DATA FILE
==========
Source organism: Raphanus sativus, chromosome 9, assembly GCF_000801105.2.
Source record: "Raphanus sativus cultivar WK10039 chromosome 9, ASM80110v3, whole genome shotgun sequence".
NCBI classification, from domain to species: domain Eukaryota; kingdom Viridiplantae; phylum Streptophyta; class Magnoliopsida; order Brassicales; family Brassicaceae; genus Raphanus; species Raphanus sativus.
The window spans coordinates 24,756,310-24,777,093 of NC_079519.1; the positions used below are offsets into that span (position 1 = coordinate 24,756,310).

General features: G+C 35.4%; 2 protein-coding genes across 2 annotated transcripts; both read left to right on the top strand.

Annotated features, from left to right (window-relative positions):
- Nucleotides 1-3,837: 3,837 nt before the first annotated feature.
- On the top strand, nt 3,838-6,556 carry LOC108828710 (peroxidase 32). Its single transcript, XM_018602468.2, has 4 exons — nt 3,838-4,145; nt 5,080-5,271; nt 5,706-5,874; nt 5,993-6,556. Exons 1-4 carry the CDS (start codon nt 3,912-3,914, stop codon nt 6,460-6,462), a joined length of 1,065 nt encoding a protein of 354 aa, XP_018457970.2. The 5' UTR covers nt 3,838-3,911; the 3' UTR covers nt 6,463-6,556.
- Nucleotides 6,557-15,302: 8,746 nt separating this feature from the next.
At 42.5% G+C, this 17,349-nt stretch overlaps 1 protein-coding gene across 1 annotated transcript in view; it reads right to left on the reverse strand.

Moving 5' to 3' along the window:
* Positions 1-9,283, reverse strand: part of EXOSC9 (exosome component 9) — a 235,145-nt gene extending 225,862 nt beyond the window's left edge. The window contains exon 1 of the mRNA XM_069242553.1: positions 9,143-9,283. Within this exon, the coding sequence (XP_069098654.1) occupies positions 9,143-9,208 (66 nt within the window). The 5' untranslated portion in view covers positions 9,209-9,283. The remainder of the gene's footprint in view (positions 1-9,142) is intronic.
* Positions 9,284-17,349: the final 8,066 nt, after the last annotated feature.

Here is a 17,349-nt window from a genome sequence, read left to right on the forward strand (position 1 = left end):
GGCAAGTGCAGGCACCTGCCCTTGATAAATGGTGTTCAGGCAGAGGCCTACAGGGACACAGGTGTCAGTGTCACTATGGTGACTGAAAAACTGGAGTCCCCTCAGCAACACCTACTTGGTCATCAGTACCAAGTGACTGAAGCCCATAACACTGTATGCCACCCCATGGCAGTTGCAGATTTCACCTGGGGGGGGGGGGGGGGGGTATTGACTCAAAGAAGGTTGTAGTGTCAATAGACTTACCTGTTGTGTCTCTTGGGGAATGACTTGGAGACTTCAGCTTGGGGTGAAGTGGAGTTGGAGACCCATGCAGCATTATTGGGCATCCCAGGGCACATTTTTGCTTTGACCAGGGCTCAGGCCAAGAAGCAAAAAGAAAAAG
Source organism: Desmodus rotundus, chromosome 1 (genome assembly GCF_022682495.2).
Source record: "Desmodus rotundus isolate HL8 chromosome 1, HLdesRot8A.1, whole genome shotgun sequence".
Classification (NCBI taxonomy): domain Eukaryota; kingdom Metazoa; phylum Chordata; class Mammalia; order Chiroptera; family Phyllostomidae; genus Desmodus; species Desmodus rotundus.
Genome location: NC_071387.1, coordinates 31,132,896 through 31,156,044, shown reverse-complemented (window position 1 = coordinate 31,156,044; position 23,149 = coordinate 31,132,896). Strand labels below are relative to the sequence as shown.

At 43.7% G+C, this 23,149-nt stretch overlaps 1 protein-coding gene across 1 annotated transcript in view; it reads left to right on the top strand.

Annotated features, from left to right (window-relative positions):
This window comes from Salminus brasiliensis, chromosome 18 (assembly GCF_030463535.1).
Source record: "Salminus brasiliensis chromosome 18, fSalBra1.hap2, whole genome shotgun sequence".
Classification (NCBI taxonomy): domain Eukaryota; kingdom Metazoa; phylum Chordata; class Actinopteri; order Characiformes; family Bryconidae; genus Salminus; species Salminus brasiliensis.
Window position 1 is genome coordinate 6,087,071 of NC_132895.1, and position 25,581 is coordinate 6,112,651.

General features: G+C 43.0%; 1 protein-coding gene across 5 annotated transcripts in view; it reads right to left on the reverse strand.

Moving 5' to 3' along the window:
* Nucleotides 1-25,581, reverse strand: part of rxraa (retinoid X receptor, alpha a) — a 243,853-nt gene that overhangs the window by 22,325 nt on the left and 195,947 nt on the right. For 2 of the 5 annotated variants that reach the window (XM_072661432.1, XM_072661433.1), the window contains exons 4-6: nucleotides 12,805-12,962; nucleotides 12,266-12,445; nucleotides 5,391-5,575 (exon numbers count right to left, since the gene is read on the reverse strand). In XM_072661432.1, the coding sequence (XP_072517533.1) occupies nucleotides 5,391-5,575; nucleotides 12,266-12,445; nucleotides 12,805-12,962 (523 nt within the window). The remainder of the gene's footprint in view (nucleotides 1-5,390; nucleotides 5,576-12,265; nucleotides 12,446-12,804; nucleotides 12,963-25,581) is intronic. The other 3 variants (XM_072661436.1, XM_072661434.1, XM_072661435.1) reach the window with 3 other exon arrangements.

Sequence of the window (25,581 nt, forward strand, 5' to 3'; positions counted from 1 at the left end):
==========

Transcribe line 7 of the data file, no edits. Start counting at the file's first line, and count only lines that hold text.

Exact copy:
- Nucleotides 1-3,837: 3,837 nt before the first annotated feature.